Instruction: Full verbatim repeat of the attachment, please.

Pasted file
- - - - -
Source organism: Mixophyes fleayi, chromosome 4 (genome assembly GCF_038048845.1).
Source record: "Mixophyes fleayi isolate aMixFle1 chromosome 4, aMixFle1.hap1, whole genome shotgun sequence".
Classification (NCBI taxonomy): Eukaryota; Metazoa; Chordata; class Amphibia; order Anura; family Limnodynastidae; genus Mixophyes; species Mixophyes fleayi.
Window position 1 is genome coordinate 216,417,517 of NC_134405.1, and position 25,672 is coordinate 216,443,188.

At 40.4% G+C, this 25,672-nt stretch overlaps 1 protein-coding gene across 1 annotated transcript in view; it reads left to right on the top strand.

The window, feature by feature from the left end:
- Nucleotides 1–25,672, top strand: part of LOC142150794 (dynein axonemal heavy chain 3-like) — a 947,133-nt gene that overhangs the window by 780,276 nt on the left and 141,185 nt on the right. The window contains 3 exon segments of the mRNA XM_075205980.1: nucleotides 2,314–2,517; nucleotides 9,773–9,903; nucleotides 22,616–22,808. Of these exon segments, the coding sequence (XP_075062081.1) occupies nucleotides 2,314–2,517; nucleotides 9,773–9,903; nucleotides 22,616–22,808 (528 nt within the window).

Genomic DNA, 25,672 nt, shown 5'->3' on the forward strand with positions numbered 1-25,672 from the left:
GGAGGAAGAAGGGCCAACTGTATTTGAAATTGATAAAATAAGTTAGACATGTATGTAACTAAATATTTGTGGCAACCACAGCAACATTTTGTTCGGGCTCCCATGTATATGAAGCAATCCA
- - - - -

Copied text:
Source organism: Mixophyes fleayi, chromosome 4 (genome assembly GCF_038048845.1).
Source record: "Mixophyes fleayi isolate aMixFle1 chromosome 4, aMixFle1.hap1, whole genome shotgun sequence".
Classification (NCBI taxonomy): Eukaryota; Metazoa; Chordata; class Amphibia; order Anura; family Limnodynastidae; genus Mixophyes; species Mixophyes fleayi.
Window position 1 is genome coordinate 216,417,517 of NC_134405.1, and position 25,672 is coordinate 216,443,188.

At 40.4% G+C, this 25,672-nt stretch overlaps 1 protein-coding gene across 1 annotated transcript in view; it reads left to right on the top strand.

The window, feature by feature from the left end:
- Nucleotides 1–25,672, top strand: part of LOC142150794 (dynein axonemal heavy chain 3-like) — a 947,133-nt gene that overhangs the window by 780,276 nt on the left and 141,185 nt on the right. The window contains 3 exon segments of the mRNA XM_075205980.1: nucleotides 2,314–2,517; nucleotides 9,773–9,903; nucleotides 22,616–22,808. Of these exon segments, the coding sequence (XP_075062081.1) occupies nucleotides 2,314–2,517; nucleotides 9,773–9,903; nucleotides 22,616–22,808 (528 nt within the window).

Genomic DNA, 25,672 nt, shown 5'->3' on the forward strand with positions numbered 1-25,672 from the left:
GGAGGAAGAAGGGCCAACTGTATTTGAAATTGATAAAATAAGTTAGACATGTATGTAACTAAATATTTGTGGCAACCACAGCAACATTTTGTTCGGGCTCCCATGTATATGAAGCAATCCA